Context: Blood transfusion services are critical to any hospitals’ functioning, and timely blood/ component therapy resuscitation is lifesaving. Yet, few blood delivery turnaround time (TAT) studies have been undertaken. Aims: We assessed blood delivery TAT at our institution before and after implementing an intervention. Settings and Design: This before-after study assessed blood delivery TAT at our institution at baseline (first audit, December 2015 - February 2016); analyzed the causes of any delays and implemented a multipronged organizational, educational and operational remedial actions for risk mitigation for 3 months, aiming to shorten the blood delivery TAT; and then 9 months later assessed the blood delivery TAT again (second audit, November 2017 - December 2017). Methods and Material: For each of the two audits, we assessed three indices that comprise TAT: Response time (time from doctor’s request until blood is ready for collection, T1); processing time (time from the arrival of technician to blood bank and start of paperwork processing at the blood bank’s front desk until actual collection of the blood, T2); and, Transport time (time from blood bank to arrival to operating theatre, T3). Statistical analysis used: The observed proportions for categorical variables were reported as percentage and compared using Chi square test. Results: After implementing the remedial actions, the second audit confirmed considerable improvements across all three components that comprise the blood TAT. The transport time significantly decreased from an initial majority of > 15 mins duration, to a majority of < 15 mins transport time after the second audit; there was a 50% improvement in 30 mins response time; and the percentage of requests processed in < 10 mins were significantly higher after the second audit. Conclusions: Our program and its findings in terms of much improved blood delivery TAT after implementing this quality improvement approach represent an appropriate and effective solution to the challenge of making blood available fast enough to meet true hemorrhagic emergencies.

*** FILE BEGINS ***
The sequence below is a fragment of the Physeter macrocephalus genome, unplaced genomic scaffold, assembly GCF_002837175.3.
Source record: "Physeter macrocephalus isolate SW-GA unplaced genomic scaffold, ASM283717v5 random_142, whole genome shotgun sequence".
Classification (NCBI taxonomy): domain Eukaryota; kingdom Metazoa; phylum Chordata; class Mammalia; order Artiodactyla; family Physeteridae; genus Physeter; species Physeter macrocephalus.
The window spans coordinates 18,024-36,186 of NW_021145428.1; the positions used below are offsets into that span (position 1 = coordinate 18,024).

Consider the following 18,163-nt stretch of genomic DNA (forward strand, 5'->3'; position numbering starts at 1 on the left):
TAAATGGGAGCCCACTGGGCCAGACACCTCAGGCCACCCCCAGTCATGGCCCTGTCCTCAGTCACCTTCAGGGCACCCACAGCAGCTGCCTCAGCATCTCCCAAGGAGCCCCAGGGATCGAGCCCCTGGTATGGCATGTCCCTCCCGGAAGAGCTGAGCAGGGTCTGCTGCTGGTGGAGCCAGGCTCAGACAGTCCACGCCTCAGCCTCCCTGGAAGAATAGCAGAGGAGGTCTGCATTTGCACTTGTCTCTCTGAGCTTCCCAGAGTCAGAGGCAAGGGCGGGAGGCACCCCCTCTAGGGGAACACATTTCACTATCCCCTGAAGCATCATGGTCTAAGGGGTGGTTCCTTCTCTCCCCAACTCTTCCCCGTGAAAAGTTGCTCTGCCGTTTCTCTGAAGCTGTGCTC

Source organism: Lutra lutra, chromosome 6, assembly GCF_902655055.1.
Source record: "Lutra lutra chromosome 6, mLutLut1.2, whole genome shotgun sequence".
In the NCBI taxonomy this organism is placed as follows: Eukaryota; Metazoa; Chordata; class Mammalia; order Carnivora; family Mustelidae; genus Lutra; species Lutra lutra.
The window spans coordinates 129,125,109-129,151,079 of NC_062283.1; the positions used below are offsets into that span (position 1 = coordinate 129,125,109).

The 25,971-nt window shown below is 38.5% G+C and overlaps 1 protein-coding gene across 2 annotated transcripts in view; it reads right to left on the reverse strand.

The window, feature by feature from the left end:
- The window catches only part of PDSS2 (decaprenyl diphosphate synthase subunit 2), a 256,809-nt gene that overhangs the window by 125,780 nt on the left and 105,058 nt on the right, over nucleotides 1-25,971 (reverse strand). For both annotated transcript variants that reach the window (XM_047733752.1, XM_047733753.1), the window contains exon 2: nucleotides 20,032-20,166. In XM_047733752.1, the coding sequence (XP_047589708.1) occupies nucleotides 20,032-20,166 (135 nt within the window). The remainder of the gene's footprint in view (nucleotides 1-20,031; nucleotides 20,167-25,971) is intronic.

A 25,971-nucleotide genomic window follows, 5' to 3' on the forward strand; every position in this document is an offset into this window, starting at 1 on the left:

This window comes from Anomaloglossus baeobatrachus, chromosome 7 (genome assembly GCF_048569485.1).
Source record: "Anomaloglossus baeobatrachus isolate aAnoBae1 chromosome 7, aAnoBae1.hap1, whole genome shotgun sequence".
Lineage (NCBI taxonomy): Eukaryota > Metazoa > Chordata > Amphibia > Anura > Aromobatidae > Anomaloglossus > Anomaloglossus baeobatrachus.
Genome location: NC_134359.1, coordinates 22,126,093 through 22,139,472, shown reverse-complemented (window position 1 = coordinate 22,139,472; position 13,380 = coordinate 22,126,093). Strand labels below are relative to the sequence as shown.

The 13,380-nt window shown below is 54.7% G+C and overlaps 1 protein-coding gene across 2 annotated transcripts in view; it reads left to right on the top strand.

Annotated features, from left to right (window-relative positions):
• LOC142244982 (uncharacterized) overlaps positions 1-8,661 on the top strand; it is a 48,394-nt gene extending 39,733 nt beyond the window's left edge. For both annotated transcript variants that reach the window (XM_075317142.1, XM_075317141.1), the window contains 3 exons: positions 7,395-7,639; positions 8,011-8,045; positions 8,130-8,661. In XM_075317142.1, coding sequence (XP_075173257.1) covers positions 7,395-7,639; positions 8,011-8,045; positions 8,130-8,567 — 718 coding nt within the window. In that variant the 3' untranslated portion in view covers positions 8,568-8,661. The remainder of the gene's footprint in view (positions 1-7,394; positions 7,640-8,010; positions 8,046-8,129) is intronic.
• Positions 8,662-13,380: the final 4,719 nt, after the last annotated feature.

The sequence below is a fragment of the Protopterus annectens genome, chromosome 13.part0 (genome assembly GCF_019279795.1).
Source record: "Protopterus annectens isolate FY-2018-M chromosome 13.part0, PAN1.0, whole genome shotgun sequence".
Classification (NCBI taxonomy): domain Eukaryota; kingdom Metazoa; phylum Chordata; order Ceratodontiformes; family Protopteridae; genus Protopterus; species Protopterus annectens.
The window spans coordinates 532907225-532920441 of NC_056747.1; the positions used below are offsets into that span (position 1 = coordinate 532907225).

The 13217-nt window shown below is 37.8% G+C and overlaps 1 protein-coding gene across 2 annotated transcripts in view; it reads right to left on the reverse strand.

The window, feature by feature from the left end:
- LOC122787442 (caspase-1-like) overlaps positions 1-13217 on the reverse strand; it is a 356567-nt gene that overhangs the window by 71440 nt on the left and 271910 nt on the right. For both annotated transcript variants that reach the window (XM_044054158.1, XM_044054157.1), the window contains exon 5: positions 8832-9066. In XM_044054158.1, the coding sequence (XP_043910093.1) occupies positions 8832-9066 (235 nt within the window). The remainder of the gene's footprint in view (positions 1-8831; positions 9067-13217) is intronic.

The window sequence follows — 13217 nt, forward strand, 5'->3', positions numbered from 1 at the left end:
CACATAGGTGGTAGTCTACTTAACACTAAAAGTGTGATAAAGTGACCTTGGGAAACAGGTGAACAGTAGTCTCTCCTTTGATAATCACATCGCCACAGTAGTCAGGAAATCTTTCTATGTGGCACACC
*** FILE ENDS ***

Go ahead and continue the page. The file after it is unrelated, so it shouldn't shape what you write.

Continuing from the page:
• 4.
    Kivimäki, Mika
    et al.
    UCL, Dept Epidemiol & Publ Hlth, London, United Kingdom / Univ Helsinki, Fac Med, Clinicum, Helsinki, Finland / Finnish Inst Occupat Hlth, Helsinki, Finland.
    Nyberg, Solja T.
    Univ Helsinki, Fac Med, Clinicum, Helsinki, Finland.
    Batty, G. David
    UCL, Dept Epidemiol & Publ Hlth, London, United Kingdom / Univ Edinburgh, Ctr Cognit Ageing & Cognit Epidemiol, Edinburgh, Scotland, United Kingdom.
    Kawachi, Ichiro
    Harvard TH Chan Sch Publ Hlth, Dept Social & Behav Sci, Boston, USA.
    Jokela, Markus
    Univ Helsinki, Fac Med, Dept Psychol & Logoped, Helsinki, Finland.
    Alfredsson, Lars
    Stockholm Cty Council, Ctr Occupat & Environm Med, Stockholm, Sweden / Karolinska Inst, Inst Environm Med, Stockholm, Sweden.
    Bjorner, Jakob B.
    Natl Res Ctr Working Environm, Copenhagen, Denmark.
    Borritz, Marianne
    Bispebjerg Univ Hosp Copenhagen, Dept Occupat & Environm Med, Copenhagen, Denmark.
    Burr, Hermann
    Fed Inst Occupat Safety & Hlth BAuA, Berlin, Germany.
    Dragano, Nico
    Univ Düsseldorf, Inst Med Sociol, Fac Med, Düsseldorf, Germany.
    Fransson, Eleonor I.
    Jönköping Univ, Sch Hlth & Welf, Jönköping, Sweden / Stockholm Univ, Stress Res Inst, Stockholm, Sweden.
    Heikkilä, Katriina
    London Sch Hyg & Trop Med, Dept Hlth Serv Res & Policy, London, United Kingdom / Royal Coll Surgeons England, Clin Effectiveness Unit, London, United Kingdom.
    Knutsson, Anders
    Mid Sweden Univ, Dept Hlth Sci, Sundsvall, Sweden.
    Koskenvuo, Markku
    Univ Helsinki, Fac Med, Clinicum, Helsinki, Finland.
    Kumari, Meena
    Univ Essex, Inst Social & Econ Res, Wivenhoe Pk, Colchester, Essex, England, United Kingdom.
    Madsen, Ida E. H.
    Natl Res Ctr Working Environm, Copenhagen, Denmark.
    Nielsen, Martin L.
    AS3 Co, AS3 Employment, Viby, Denmark.
    Nordin, Maria
    Stockholm Univ, Stress Res Inst, Stockholm, Sweden / Umeå Univ, Dept Psychol, Umeå, Sweden.